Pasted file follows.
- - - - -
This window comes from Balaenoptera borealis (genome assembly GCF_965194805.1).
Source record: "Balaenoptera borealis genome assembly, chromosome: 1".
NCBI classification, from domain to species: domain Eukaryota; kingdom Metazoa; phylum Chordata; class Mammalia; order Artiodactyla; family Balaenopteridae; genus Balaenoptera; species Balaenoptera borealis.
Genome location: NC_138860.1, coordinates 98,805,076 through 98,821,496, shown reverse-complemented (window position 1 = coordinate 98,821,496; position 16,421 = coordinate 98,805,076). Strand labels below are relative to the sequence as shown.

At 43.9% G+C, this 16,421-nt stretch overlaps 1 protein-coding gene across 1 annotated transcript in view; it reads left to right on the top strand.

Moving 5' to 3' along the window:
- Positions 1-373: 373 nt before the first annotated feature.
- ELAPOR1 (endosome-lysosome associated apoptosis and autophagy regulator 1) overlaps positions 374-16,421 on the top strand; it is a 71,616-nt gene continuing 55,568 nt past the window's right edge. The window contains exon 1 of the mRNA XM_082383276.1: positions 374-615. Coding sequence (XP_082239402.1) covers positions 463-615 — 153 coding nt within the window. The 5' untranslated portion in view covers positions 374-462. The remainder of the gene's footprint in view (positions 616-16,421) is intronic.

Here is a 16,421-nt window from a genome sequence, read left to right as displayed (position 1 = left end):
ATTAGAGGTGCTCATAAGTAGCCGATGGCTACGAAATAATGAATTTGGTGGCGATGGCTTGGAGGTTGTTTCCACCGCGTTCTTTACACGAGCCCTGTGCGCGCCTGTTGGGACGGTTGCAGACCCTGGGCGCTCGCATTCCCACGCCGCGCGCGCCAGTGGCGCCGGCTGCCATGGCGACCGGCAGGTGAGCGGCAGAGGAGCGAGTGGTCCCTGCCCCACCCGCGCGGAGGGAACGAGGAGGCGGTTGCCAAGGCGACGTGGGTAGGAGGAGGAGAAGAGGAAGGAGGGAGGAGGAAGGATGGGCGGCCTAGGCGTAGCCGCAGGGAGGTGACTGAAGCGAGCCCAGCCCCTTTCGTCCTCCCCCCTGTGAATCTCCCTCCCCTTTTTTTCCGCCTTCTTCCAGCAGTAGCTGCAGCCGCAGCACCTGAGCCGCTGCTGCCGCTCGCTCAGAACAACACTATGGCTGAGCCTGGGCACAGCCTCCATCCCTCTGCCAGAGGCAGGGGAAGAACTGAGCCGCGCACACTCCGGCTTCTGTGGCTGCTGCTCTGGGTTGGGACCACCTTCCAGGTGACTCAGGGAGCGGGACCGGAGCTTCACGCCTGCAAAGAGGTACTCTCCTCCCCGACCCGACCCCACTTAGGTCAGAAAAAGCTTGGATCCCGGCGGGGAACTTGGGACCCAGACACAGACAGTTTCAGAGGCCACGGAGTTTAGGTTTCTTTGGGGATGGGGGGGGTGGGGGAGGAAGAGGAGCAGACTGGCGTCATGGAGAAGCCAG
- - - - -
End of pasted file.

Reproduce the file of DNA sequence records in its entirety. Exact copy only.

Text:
This window comes from Balaenoptera borealis (genome assembly GCF_965194805.1).
Source record: "Balaenoptera borealis genome assembly, chromosome: 1".
NCBI classification, from domain to species: domain Eukaryota; kingdom Metazoa; phylum Chordata; class Mammalia; order Artiodactyla; family Balaenopteridae; genus Balaenoptera; species Balaenoptera borealis.
Genome location: NC_138860.1, coordinates 98,805,076 through 98,821,496, shown reverse-complemented (window position 1 = coordinate 98,821,496; position 16,421 = coordinate 98,805,076). Strand labels below are relative to the sequence as shown.

At 43.9% G+C, this 16,421-nt stretch overlaps 1 protein-coding gene across 1 annotated transcript in view; it reads left to right on the top strand.

Moving 5' to 3' along the window:
- Positions 1-373: 373 nt before the first annotated feature.
- ELAPOR1 (endosome-lysosome associated apoptosis and autophagy regulator 1) overlaps positions 374-16,421 on the top strand; it is a 71,616-nt gene continuing 55,568 nt past the window's right edge. The window contains exon 1 of the mRNA XM_082383276.1: positions 374-615. Coding sequence (XP_082239402.1) covers positions 463-615 — 153 coding nt within the window. The 5' untranslated portion in view covers positions 374-462. The remainder of the gene's footprint in view (positions 616-16,421) is intronic.

Here is a 16,421-nt window from a genome sequence, read left to right as displayed (position 1 = left end):
ATTAGAGGTGCTCATAAGTAGCCGATGGCTACGAAATAATGAATTTGGTGGCGATGGCTTGGAGGTTGTTTCCACCGCGTTCTTTACACGAGCCCTGTGCGCGCCTGTTGGGACGGTTGCAGACCCTGGGCGCTCGCATTCCCACGCCGCGCGCGCCAGTGGCGCCGGCTGCCATGGCGACCGGCAGGTGAGCGGCAGAGGAGCGAGTGGTCCCTGCCCCACCCGCGCGGAGGGAACGAGGAGGCGGTTGCCAAGGCGACGTGGGTAGGAGGAGGAGAAGAGGAAGGAGGGAGGAGGAAGGATGGGCGGCCTAGGCGTAGCCGCAGGGAGGTGACTGAAGCGAGCCCAGCCCCTTTCGTCCTCCCCCCTGTGAATCTCCCTCCCCTTTTTTTCCGCCTTCTTCCAGCAGTAGCTGCAGCCGCAGCACCTGAGCCGCTGCTGCCGCTCGCTCAGAACAACACTATGGCTGAGCCTGGGCACAGCCTCCATCCCTCTGCCAGAGGCAGGGGAAGAACTGAGCCGCGCACACTCCGGCTTCTGTGGCTGCTGCTCTGGGTTGGGACCACCTTCCAGGTGACTCAGGGAGCGGGACCGGAGCTTCACGCCTGCAAAGAGGTACTCTCCTCCCCGACCCGACCCCACTTAGGTCAGAAAAAGCTTGGATCCCGGCGGGGAACTTGGGACCCAGACACAGACAGTTTCAGAGGCCACGGAGTTTAGGTTTCTTTGGGGATGGGGGGGGTGGGGGAGGAAGAGGAGCAGACTGGCGTCATGGAGAAGCCAG